The smaller scale redeployments over the last year did alleviate some of the staffing woes at Los Padrinos and Barry J. Nidorf, according to Garcia-Leys, who participated in recent inspections. However, he isn’t convinced the wider shift will pay off, as it could lead to the deployment of many staff members without the necessary skills, or physical condition, to handle working in environments where violence can occur.

Employees have cited low morale, increased violence and worries about excessively long shifts as the driving forces behind the staffing crisis. Now, a whole new group of employees could find themselves in similar situations.

“Part of the reason we’ve had these incredibly high absenteeism rates is because people are angry and frustrated about these exact problems,” Garcia-Leys said. “How many of those 250 people are going to actually show up when they’re told to?”

L.A. County needs the support of probation officers to meet the narrow deadline imposed by the state. If the officers challenge the mandate — either officially through the union, or unofficially by not showing up — the department could find itself in an even worse position when state inspectors return to check whether the county is still out of compliance.

Unlike last year, L.A. County does not have a backup facility large enough to house the roughly 300 juveniles currently at Los Padrinos and Barry J. Nidorf, and state law does not permit the BSCC to grant any more extensions.

Problems with adult oversightThough the county’s attention is on the juvenile side of the agency right now, its poor oversight of adult probationers has faced significant criticism in recent years as well. Last year, the Los Angeles County Office of Inspector General found the department failed to act on information that a probationer was using drugs and carrying a firearm in the weeks before he killed two El Monte police officers and then himself in 2022.

The report found the department had not properly monitored Justin Flores, a convicted gang member, for years. Flores’ probation officer did not make contact with Flores, despite saying he had, on multiple occasions, and did not follow up after learning that Flores wasn’t living at the address provided to the department. Though he received warnings about Flores using PCP and carrying a gun a week before the shooting in El Monte, he did not pass that information along to law enforcement.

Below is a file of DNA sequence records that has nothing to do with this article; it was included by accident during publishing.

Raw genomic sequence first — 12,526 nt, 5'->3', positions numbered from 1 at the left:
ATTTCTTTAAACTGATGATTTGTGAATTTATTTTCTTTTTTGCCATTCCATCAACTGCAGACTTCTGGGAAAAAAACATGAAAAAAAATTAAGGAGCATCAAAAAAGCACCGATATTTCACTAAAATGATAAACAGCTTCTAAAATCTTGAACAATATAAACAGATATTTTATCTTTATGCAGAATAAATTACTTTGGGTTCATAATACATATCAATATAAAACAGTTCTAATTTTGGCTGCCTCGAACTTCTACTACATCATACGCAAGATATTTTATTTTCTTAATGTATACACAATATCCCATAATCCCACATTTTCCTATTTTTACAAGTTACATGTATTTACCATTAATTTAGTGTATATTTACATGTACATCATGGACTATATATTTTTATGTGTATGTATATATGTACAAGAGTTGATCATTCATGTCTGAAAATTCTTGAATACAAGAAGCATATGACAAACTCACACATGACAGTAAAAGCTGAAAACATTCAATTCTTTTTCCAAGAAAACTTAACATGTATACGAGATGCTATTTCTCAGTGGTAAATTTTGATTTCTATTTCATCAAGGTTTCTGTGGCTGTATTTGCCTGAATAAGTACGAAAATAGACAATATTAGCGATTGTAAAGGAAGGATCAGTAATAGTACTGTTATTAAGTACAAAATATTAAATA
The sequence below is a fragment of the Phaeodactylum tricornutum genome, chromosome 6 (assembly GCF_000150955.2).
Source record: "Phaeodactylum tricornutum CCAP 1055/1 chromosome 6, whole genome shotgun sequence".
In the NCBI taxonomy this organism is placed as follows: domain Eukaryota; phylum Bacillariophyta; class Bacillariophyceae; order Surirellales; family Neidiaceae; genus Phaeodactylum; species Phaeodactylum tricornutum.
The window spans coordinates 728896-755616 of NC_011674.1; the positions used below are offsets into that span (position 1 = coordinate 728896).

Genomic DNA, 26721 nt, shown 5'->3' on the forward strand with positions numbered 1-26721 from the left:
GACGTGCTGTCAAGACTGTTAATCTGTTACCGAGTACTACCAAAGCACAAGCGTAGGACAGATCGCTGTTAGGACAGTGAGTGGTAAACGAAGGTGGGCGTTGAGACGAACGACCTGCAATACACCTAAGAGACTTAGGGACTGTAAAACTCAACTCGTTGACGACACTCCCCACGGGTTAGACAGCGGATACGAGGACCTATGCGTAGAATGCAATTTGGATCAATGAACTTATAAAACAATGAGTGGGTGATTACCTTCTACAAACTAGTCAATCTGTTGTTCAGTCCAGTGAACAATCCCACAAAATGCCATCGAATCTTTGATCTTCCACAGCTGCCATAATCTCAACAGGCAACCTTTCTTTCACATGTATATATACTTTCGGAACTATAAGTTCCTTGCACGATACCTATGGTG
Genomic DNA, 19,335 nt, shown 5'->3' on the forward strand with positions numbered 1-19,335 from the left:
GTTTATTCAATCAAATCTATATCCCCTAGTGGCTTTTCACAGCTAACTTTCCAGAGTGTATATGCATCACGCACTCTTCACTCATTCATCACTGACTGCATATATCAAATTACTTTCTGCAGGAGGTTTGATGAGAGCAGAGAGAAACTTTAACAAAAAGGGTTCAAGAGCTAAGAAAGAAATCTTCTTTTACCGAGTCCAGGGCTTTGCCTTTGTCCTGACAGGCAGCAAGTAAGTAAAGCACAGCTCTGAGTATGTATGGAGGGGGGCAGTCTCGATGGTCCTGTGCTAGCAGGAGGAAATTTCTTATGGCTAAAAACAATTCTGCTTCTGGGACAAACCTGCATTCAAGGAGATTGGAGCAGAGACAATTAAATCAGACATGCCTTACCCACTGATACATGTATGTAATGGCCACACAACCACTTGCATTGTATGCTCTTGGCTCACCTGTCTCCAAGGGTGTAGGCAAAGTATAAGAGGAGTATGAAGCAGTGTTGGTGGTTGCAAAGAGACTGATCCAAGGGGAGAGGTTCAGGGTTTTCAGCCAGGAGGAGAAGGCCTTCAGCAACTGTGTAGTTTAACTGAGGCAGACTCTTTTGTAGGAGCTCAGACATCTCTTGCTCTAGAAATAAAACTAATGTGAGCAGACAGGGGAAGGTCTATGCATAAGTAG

“Everybody has been focused on the juvenile system because the facilities have become such a crisis, but there were serious problems in the adult system before that focus was diverted,” Garcia-Leys said.

‘Delicate’ balancing actIn a statement, the Probation Department confirmed the redeployments and said it is “actively engaged in the delicate task of balancing the demands of the juvenile halls with those of the adult probation program.” Field supervisors will “address any gaps” created by the reassignments, officials said.

Asked how the remaining staff will handle the workload, the department stated that probation officers “understand the challenge of adapting to shifting responsibilities” and “will continue to prioritize their time and focus on high-priority cases while leveraging resources efficiently.”

The Probation Department is actively recruiting new probation officers to bolster its staffing, according to the statement.

“We recognize the unique needs and vulnerabilities of both populations and continue to work to implement strategic measures to ensure equitable attention and resources,” the statement read.

The Probation Department has yet to publicly unveil its plan to fix the juvenile halls before the April 16 deadline imposed by state regulators. A spokesperson for the BSCC said the county has not submitted a plan yet. Inspectors will revisit both Los Padrinos and the SYTF within the next month to determine if the facilities are still “unsuitable” to house youths.